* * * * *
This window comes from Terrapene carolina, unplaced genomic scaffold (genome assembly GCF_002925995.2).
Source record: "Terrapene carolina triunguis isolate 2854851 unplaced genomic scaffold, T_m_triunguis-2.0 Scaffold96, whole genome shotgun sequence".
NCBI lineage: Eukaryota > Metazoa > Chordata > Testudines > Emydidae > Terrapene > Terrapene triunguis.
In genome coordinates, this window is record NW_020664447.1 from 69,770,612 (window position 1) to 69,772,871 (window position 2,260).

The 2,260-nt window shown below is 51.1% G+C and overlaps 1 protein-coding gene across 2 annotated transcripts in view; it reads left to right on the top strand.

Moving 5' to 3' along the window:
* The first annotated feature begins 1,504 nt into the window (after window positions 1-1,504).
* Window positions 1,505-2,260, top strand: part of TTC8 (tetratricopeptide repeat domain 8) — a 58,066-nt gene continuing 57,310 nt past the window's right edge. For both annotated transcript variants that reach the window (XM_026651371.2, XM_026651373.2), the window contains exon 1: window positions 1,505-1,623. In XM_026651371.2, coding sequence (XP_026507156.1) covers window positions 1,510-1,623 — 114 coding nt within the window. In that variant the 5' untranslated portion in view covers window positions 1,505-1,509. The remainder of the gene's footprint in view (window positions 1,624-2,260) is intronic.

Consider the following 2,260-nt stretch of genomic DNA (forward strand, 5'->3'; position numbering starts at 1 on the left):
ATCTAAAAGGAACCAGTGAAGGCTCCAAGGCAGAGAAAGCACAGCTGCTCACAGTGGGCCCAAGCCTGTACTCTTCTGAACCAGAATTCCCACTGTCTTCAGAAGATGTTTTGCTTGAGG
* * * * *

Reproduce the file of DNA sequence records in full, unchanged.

This window comes from Terrapene carolina, unplaced genomic scaffold (genome assembly GCF_002925995.2).
Source record: "Terrapene carolina triunguis isolate 2854851 unplaced genomic scaffold, T_m_triunguis-2.0 Scaffold96, whole genome shotgun sequence".
NCBI lineage: Eukaryota > Metazoa > Chordata > Testudines > Emydidae > Terrapene > Terrapene triunguis.
In genome coordinates, this window is record NW_020664447.1 from 69,770,612 (window position 1) to 69,772,871 (window position 2,260).

The 2,260-nt window shown below is 51.1% G+C and overlaps 1 protein-coding gene across 2 annotated transcripts in view; it reads left to right on the top strand.

Moving 5' to 3' along the window:
* The first annotated feature begins 1,504 nt into the window (after window positions 1-1,504).
* Window positions 1,505-2,260, top strand: part of TTC8 (tetratricopeptide repeat domain 8) — a 58,066-nt gene continuing 57,310 nt past the window's right edge. For both annotated transcript variants that reach the window (XM_026651371.2, XM_026651373.2), the window contains exon 1: window positions 1,505-1,623. In XM_026651371.2, coding sequence (XP_026507156.1) covers window positions 1,510-1,623 — 114 coding nt within the window. In that variant the 5' untranslated portion in view covers window positions 1,505-1,509. The remainder of the gene's footprint in view (window positions 1,624-2,260) is intronic.

Consider the following 2,260-nt stretch of genomic DNA (forward strand, 5'->3'; position numbering starts at 1 on the left):
ATCTAAAAGGAACCAGTGAAGGCTCCAAGGCAGAGAAAGCACAGCTGCTCACAGTGGGCCCAAGCCTGTACTCTTCTGAACCAGAATTCCCACTGTCTTCAGAAGATGTTTTGCTTGAGG